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Body dysmorphic disorder

3-minute read

Body dysmorphic disorder leads people to become obsessed with parts of their bodies and how they appear to other people.

If you have body dysmorphic disorder, you feel a part of your body is unusual or deformed, so that you feel ashamed, distressed or depressed.

These feelings may affect your wellbeing and prevent you from living a normal life.

Medication or psychotherapy can often help treat body dysmorphic disorder, so talk to your doctor if you think you have the condition.

What is body dysmorphic disorder?

Body dysmorphic disorder is a common mental illness.

People with body dysmorphic disorder can feel emotions such as shame or disgust concerning a part or parts of their body and how they imagine they appear to other people.

The face and facial features - such as the size and shape of the nose, lips or ears, or the skin or complexion - are the most common cause of worry for people with body dysmorphic disorder.

But any body part - including the arms and legs, buttocks and hair - can become the focus.

Complications of body dysmorphic disorder

People with body dysmorphic disorder often stay at home, avoid social situations and miss work or school because of their feelings about their body.

Many people who have the disorder also have or develop obsessive compulsive disorder (OCD) or an eating disorder such as anorexia nervosa.

Some become so anxious or depressed that they use drugs, have suicidal thoughts or attempt suicide.

Causes of body dysmorphic disorder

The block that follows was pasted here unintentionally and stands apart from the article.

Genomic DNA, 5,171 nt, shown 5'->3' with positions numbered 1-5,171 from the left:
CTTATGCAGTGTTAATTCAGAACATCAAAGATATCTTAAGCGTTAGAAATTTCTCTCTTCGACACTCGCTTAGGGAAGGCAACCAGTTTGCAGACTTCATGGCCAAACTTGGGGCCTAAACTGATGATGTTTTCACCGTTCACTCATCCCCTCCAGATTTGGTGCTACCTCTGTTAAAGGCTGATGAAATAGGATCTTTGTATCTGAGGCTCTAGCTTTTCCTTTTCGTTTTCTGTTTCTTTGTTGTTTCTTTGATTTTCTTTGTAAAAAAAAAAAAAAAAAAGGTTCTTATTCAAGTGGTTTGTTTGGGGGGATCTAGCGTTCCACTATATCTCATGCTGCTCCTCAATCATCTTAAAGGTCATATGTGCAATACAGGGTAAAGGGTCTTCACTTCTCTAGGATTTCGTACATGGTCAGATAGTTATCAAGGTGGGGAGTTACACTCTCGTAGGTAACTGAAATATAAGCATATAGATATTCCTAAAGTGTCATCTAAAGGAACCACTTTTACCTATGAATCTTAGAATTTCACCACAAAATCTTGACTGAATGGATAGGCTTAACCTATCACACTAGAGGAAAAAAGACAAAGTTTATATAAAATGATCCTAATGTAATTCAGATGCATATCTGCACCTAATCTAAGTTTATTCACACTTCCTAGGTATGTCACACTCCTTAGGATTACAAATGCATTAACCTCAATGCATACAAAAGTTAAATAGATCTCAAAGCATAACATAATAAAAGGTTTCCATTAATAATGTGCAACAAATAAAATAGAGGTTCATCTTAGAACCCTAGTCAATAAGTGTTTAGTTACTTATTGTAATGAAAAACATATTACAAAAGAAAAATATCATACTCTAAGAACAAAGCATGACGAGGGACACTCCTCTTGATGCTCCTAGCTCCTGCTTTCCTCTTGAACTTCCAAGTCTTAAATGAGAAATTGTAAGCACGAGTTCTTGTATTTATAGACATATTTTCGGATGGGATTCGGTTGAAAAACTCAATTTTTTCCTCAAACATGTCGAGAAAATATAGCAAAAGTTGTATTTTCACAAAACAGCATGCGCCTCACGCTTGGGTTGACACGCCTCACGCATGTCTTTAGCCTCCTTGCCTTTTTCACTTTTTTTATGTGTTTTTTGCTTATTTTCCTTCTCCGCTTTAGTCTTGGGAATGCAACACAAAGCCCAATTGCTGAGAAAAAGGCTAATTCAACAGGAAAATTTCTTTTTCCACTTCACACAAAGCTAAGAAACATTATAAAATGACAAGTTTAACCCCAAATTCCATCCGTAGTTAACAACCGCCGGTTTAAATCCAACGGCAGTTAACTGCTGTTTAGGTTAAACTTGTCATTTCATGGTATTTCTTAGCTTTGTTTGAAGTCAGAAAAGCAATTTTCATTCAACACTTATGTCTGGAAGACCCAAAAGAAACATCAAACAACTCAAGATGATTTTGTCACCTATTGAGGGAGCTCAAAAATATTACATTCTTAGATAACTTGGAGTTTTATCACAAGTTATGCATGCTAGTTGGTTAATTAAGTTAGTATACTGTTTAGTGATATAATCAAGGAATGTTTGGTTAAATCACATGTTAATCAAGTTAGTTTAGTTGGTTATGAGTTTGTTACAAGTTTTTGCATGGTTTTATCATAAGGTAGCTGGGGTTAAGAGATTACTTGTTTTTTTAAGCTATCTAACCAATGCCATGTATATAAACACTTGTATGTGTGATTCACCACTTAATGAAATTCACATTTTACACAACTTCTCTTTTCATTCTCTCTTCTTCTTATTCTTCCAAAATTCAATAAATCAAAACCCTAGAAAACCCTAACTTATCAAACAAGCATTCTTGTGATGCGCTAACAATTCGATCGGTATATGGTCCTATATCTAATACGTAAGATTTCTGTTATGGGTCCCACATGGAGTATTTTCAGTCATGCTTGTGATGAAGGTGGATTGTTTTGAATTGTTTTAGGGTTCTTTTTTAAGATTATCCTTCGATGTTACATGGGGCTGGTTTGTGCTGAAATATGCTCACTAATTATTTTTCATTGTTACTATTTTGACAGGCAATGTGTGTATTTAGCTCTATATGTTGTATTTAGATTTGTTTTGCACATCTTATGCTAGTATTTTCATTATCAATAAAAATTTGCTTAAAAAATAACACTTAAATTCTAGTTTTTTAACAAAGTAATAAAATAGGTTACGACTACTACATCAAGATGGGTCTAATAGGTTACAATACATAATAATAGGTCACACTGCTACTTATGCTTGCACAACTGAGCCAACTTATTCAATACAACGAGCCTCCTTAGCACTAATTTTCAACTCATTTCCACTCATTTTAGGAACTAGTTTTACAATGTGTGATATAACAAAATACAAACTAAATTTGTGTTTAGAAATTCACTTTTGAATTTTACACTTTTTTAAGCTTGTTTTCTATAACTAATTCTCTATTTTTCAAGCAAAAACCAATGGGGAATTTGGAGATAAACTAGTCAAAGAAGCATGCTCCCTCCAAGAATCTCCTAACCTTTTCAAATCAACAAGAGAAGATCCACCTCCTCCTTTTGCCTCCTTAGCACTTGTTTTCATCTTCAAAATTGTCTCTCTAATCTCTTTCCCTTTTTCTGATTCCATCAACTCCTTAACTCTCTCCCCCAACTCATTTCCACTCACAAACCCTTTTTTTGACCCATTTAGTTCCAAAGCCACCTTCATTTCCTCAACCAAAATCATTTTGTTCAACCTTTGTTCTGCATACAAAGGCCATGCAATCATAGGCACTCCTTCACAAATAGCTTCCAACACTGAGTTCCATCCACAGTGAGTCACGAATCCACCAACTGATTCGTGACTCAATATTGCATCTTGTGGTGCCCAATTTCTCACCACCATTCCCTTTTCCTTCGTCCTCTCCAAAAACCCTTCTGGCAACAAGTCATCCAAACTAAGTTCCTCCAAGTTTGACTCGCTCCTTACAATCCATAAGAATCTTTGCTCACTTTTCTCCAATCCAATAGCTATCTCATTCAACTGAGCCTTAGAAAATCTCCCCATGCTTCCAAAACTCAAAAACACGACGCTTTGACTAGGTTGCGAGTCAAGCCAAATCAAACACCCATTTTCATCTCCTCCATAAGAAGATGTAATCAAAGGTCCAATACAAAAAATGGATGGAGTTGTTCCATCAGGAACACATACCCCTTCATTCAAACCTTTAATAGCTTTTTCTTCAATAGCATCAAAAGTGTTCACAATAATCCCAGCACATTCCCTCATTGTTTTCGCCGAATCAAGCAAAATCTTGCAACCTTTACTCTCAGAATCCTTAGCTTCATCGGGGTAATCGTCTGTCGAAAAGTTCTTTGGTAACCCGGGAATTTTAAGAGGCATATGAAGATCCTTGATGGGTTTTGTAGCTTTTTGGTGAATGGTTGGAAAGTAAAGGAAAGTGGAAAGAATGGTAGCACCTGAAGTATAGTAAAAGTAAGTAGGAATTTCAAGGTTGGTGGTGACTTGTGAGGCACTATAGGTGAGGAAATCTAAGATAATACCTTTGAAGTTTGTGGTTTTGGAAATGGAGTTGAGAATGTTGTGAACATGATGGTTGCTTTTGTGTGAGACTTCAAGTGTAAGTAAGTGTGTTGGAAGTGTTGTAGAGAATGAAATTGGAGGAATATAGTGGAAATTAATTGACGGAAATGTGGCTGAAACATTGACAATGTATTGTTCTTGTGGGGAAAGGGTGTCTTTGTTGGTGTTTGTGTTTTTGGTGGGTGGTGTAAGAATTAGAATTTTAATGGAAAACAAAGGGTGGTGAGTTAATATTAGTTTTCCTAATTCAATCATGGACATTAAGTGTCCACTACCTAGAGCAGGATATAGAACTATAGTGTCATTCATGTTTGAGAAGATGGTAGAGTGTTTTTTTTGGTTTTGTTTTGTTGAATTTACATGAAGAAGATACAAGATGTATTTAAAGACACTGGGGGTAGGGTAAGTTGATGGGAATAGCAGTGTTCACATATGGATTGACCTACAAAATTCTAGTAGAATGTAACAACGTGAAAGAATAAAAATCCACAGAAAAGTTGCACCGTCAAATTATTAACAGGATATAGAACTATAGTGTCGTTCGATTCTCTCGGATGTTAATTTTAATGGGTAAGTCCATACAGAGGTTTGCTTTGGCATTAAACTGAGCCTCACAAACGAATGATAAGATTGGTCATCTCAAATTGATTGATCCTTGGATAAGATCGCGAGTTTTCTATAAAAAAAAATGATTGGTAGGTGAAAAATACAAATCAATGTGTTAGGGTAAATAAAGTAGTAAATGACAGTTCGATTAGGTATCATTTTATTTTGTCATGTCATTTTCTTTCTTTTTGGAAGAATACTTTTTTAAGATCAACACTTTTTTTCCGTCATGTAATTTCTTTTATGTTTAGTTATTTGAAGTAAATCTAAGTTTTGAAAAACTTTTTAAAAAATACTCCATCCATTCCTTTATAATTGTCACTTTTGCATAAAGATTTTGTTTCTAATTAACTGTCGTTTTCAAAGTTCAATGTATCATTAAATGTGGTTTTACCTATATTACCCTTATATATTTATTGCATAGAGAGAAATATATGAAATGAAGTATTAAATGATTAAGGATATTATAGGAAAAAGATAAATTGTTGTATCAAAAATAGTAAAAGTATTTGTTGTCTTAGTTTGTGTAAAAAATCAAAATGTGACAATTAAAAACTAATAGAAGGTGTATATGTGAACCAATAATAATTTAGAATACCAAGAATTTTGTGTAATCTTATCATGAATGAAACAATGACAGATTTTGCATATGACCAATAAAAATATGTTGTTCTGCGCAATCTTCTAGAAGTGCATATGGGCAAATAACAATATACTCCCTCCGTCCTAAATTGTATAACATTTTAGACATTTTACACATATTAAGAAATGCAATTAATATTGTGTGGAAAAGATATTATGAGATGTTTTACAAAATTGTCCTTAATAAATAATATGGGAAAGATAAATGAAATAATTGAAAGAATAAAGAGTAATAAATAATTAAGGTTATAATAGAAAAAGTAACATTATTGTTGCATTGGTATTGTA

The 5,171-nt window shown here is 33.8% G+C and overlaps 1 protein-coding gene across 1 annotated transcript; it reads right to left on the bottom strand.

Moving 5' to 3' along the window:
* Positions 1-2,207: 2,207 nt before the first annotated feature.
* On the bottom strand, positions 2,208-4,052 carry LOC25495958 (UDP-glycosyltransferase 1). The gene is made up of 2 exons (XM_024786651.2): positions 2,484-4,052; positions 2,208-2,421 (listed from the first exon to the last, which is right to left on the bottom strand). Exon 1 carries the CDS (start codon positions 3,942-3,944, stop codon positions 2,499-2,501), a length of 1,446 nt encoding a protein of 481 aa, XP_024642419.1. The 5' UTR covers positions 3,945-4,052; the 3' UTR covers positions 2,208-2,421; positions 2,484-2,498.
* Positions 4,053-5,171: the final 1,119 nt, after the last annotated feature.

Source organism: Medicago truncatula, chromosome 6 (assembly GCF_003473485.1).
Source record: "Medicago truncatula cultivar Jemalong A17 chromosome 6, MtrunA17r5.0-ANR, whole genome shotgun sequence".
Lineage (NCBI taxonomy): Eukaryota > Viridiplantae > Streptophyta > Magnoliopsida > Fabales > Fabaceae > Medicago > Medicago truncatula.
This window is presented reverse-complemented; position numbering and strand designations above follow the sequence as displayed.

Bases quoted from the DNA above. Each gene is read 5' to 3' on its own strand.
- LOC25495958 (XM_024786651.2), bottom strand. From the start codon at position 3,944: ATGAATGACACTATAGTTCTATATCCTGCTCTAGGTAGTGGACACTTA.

It is not fully understood what causes body dysmorphic disorder. Genetics may play a part, but so might factors such as:

Some people with body dysmorphic disorder also have mental illness in their family.

Body dysmorphic disorder symptoms

Symptoms of body dysmorphic disorder include a person:

  • strongly (but incorrectly) believing they have a physical defect that makes them ugly
  • frequently checking their appearance in mirrors, or avoiding mirrors
  • wearing a lot of make-up or growing a beard as cover
  • spending a lot of time grooming
  • constantly comparing their appearance to others
  • severely limiting their food intake
  • exercising excessively
  • undergoing cosmetic surgery related to their false beliefs
  • compulsively picking at their skin
  • inflicting self-harm.

Diagnosis of body dysmorphic disorder

If you think you may have body dysmorphic disorder, you should talk to your doctor.

Your doctor will probably ask questions to confirm your condition and how serious it is, and talk about whether you should seek help from a psychologist or other specialist.

A physical exam and lab tests may help diagnose body dysmorphic disorder or other conditions.

You should try to talk honestly about your feelings to help your doctor diagnose your illness and work out the best treatment.

You can use the Question Builder tool to create your question list for the appointment. Prepare your list, then print or email it so you remember what you want to ask.

Treatment of body dysmorphic disorder

Body dysmorphic disorder is difficult to treat without professional help. It doesn’t usually get better on its own and can get worse.

Medication or working with a psychologist, or both, can help.

A psychologist may suggest cognitive behavioural therapy (CBT).

Physical activity and exercise can help manage depression, stress and anxiety.

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Last reviewed: August 2017

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